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The Gospel and Depression

February 3, 2015

darknessO LORD, why do you cast my soul away?
     Why do you hide your face from me?
Afflicted and close to death from my youth up,
     I suffer your terrors; I am helpless.
Your wrath has swept over me;
     your dreadful assaults destroy me.
They surround me like a flood all day long;
     they close in on me together.
You have caused my beloved and my friend to shun me;
     my companions have become darkness.
     (Psalm 88:14-18, ESV)

If you look up the word in an English Bible concordance, you might be tempted to conclude that the Bible says nothing about “depression.” The word never occurs.

That conclusion would be a terrible mistake. Partly because it fails to realize that the absence of a particular word is not the same thing as the absence of an idea (there are lots of ways to describe what we call depression; see Psalm 88 above). And partly because drawing such a conclusion effectively cuts off those who suffer depression from what they need most—the transforming presence of God.

Depression is not a popular subject in the church. We tend to avoid what we don’t understand, and depression is notoriously complex. Worse than avoidance, depression often caries a subtle stigma. Christians are supposed to be happy, healthy, and well-adjusted, we think. If we face depression or any variety of mental illnesses, then something must be wrong with us. We’re not believing God enough, or praying enough, or reading our Bible enough, etc.  We don’t dare speak honestly and openly about it, for fear of what others will think.

But the sad and potentially dangerous reality is that we’re avoiding an issue that by some estimates affects 25% of our congregation in a given year.[1]

As Kathryn Green-McCreight, a theologian and minister who suffers from bipolar disorder, describes, “Depression is not just sadness or sorrow. Depression is not just negative thinking. Depression is not just being ‘down.’ It is being cast to the very end of your tether and, quite frankly, being dropped.”[2]

Depression is real. Whether clinical or situational, it’s part of life in a fallen world. But if that’s true, then the gospel of Jesus has something to say about it. For God has promised to make right everything that’s wrong with this world through the cross and resurrection of his Son (cf. Col. 1:15-20).

The Bible speaks openly and honestly about the countless ways that life can fall apart. Not only the ways we mess it up through our own sin and rebellion (which can have depressive results), but the ways we feel the often impersonal effects of the fall through injury, natural disaster, disease, and yes—depression. Consider the refrain in Psalm 42–43: “Why are you cast down, O my soul, and why are you in turmoil within me?” (Ps. 42:5, 11; 43:5).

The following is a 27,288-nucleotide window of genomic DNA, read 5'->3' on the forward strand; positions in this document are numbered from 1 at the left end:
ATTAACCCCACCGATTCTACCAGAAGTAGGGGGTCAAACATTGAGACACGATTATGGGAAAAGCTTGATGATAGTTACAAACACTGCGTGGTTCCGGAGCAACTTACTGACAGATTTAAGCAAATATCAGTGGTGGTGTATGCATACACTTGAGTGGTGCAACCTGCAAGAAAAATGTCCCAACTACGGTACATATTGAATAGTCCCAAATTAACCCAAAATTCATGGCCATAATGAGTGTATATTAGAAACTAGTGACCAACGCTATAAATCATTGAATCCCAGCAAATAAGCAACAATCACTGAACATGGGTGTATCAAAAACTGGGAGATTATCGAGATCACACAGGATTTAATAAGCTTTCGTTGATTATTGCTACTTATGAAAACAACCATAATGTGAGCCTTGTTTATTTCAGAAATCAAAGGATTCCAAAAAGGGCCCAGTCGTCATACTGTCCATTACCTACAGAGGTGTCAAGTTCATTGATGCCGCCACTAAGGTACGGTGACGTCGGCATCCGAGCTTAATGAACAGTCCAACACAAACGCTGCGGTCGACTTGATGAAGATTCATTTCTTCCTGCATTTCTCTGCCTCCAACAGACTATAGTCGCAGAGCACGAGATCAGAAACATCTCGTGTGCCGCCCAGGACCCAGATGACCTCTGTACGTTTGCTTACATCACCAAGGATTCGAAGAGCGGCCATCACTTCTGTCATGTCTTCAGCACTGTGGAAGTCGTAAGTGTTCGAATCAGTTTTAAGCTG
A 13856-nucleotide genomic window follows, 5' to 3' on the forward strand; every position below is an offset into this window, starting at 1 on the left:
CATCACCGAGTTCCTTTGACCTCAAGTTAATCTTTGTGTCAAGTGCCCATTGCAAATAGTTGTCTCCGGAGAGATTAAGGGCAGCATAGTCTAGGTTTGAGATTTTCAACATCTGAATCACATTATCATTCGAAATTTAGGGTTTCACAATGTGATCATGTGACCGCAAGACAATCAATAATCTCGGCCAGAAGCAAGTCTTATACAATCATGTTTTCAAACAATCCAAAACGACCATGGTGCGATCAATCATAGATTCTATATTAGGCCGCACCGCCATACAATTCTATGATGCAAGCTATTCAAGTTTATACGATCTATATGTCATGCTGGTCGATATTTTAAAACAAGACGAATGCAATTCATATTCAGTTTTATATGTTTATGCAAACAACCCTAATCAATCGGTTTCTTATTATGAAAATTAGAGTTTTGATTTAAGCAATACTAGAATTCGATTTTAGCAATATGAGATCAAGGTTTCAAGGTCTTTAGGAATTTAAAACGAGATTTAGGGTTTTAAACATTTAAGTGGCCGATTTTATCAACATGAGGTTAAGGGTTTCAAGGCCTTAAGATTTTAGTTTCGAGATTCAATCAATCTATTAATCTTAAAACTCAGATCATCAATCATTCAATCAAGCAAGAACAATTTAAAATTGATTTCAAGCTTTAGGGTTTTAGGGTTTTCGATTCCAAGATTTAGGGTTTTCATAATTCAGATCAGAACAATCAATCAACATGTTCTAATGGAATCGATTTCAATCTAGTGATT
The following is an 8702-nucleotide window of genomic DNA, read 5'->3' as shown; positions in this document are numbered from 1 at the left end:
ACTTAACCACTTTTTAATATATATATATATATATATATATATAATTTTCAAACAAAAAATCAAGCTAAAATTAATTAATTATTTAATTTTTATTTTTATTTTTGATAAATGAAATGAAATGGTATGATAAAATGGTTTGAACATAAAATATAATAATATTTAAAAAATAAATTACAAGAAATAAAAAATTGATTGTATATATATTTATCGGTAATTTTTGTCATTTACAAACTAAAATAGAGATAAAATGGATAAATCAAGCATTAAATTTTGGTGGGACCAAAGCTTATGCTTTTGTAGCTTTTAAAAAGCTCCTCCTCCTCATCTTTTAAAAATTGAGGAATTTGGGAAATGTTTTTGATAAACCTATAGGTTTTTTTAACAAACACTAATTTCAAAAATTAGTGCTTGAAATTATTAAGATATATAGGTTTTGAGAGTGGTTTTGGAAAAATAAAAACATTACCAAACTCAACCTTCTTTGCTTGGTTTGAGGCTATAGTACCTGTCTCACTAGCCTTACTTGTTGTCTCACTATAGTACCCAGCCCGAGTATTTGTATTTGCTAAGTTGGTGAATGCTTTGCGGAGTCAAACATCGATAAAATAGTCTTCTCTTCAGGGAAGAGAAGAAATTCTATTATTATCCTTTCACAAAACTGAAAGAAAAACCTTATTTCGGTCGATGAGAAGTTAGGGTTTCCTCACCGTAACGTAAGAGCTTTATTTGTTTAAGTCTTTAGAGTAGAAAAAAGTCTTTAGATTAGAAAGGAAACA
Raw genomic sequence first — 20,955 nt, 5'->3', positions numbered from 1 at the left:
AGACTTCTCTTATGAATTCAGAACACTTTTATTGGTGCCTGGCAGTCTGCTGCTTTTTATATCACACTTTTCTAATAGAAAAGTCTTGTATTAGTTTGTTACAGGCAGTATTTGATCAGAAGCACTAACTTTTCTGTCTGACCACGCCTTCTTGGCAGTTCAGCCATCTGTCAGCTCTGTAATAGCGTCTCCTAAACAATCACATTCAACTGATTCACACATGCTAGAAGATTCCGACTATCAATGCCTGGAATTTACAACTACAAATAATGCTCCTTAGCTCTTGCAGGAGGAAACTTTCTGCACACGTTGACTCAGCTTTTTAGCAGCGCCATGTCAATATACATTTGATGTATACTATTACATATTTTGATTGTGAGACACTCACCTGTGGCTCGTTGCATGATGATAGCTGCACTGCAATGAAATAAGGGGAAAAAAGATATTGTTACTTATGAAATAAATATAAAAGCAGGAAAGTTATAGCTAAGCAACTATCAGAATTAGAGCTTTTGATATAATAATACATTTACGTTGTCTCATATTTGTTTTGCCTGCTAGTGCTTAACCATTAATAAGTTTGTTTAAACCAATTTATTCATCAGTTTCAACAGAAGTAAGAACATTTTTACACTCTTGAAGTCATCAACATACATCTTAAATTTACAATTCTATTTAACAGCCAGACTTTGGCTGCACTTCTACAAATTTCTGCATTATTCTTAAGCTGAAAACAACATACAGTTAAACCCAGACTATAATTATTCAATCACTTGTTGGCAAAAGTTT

But the Bible also speaks hope into the darkest of circumstances, as the refrain continues: “Hope in God; for I shall again praise him, my salvation and my God” (Ps. 42:5-6, 11; 43:5).

This hope is secured through the cross and resurrection of Christ. It’s the promise that God will make all things new, that a day will come when “he will wipe away every tear from their eyes, and death shall be no more, neither shall there be mourning nor crying nor pain anymore, for the former things have passed away” (Rev. 21:3). It’s also the promise that God is with us today by the Holy Spirit, shining his light into the darkness and speaking the truth of the gospel to the lies that threaten to destroy us, as he leads us deeper into his presence (Ps. 43:3-4).

Because depression is complex, we should freely recognize that finding healing can be complex, too. The hope of the gospel is not mutually exclusive with counseling, therapy, or medication (especially when depression results from physiological factors). But the gospel does put all our care into context. For even as it frees us to call depression what it is, it announces its defeat. For the gospel connects us with God through Christ. And God is bigger than depression. As Jared Wilson reminds us, “You will outlast your depression, because Christ in you, the hope of glory, will outlast it.”[3]

If we love our friends and family members, if we love our fellow congregants, we cannot afford to avoid or ignore this issue. When asked how churches can best reach out to those in the congregation who might be struggling with depression or anxiety, Rebekah Lyons answered,

“Churches can talk about it, and talk about it often. I’m a firm believer that secrets lose power when they exit the dark. Confession is a healing balm toward connectivity and we’re loved to the measure we are known. The more we name our struggles, the more others have permission to do the same. I can’t think of a more perfect medium to provide this healing community than the church.”[4]

As a pastor, I don’t have all the answers about depression. Not even close. I do know that the gospel frees us to be honest about it, and gives us hope. And so I want to help us start the conversation, and frame it with the gospel of Jesus.

So join us this Sunday at Westgate Church as we consider Psalms 42-43, “The Gospel and Depression.”

UPDATE: Listen to or read the sermon here.

End Notes

  1. See, e.g., Ed Welch, “Hope for the Depressed,” Jan. 10, 2010.
  2. Kathryn Green-McCreight, Darkness Is My Only Companion: A Christian Response to Mental Illness (Grand Rapids: Brazos, 2006), 21.
  3. Jared Wilson, Gospel Wakefulness (Wheaton: Crossway, 2011), 157.
  4. Ed Stetzer, “Freefall to Fly: An Interview with Rebekah Lyons on Anxiety, Depression, and Freedom,” The Exchange, April 15, 2013.
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